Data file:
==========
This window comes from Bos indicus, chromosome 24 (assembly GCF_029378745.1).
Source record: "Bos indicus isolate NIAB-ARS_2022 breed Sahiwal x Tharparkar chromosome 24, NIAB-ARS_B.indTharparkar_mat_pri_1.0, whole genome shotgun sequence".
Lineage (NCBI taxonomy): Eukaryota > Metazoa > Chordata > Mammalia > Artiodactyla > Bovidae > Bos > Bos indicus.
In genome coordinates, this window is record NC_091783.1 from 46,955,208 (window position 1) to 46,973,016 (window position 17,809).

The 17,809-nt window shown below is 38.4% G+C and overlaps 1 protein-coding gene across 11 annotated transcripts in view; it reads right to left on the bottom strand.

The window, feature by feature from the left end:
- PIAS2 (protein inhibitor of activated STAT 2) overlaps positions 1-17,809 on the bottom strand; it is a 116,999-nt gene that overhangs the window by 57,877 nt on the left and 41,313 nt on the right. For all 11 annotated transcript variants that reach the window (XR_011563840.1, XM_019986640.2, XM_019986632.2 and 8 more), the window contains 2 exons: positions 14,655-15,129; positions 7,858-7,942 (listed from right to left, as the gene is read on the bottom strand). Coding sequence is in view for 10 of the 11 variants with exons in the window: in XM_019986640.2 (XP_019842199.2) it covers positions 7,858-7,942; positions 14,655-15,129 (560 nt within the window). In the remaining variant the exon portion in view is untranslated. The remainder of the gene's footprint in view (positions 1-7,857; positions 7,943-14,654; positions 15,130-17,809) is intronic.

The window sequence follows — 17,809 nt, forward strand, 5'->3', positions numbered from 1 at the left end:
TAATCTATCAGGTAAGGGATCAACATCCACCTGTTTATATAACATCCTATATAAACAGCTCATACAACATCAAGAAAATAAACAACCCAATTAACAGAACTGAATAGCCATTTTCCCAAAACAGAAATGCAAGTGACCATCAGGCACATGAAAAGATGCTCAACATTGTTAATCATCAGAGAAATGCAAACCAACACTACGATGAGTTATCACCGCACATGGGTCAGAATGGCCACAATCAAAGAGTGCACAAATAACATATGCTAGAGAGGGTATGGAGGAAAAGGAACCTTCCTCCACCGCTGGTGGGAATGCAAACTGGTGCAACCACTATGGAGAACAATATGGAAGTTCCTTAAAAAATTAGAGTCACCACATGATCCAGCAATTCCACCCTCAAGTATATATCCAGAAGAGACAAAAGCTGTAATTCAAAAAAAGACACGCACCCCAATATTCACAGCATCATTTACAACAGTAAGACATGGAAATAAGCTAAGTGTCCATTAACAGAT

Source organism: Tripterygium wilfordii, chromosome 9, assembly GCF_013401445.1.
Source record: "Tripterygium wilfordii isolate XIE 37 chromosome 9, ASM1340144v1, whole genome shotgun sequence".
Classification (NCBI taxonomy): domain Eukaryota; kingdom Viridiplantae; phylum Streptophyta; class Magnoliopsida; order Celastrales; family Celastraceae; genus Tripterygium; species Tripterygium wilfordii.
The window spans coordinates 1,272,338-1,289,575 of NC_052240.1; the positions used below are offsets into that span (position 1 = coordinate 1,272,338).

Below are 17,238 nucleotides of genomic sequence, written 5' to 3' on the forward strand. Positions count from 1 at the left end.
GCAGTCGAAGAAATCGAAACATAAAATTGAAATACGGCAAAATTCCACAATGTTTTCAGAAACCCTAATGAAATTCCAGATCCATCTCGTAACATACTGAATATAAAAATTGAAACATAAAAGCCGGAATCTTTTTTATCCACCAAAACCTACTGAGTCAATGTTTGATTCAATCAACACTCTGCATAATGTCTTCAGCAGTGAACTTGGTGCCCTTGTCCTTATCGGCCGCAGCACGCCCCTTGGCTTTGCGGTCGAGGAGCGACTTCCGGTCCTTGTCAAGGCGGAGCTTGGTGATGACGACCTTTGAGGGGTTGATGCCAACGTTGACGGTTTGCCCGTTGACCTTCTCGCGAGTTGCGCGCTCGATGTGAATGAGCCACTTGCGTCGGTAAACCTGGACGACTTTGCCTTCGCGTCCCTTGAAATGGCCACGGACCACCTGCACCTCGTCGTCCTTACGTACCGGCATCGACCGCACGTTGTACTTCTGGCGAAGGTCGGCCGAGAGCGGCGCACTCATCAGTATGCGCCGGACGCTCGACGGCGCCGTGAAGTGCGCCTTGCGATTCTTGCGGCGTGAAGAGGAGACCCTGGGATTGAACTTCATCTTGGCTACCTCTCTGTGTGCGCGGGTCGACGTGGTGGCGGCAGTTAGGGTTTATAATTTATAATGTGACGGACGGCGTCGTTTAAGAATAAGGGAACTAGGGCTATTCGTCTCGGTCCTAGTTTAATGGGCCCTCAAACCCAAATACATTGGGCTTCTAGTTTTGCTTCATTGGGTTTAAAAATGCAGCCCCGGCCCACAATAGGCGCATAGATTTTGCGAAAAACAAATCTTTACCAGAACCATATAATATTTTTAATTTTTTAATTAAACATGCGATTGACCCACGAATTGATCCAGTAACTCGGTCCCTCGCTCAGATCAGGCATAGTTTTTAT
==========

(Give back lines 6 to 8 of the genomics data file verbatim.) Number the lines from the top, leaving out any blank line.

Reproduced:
The window, feature by feature from the left end:
- PIAS2 (protein inhibitor of activated STAT 2) overlaps positions 1-17,809 on the bottom strand; it is a 116,999-nt gene that overhangs the window by 57,877 nt on the left and 41,313 nt on the right. For all 11 annotated transcript variants that reach the window (XR_011563840.1, XM_019986640.2, XM_019986632.2 and 8 more), the window contains 2 exons: positions 14,655-15,129; positions 7,858-7,942 (listed from right to left, as the gene is read on the bottom strand). Coding sequence is in view for 10 of the 11 variants with exons in the window: in XM_019986640.2 (XP_019842199.2) it covers positions 7,858-7,942; positions 14,655-15,129 (560 nt within the window). In the remaining variant the exon portion in view is untranslated. The remainder of the gene's footprint in view (positions 1-7,857; positions 7,943-14,654; positions 15,130-17,809) is intronic.

The window sequence follows — 17,809 nt, forward strand, 5'->3', positions numbered from 1 at the left end: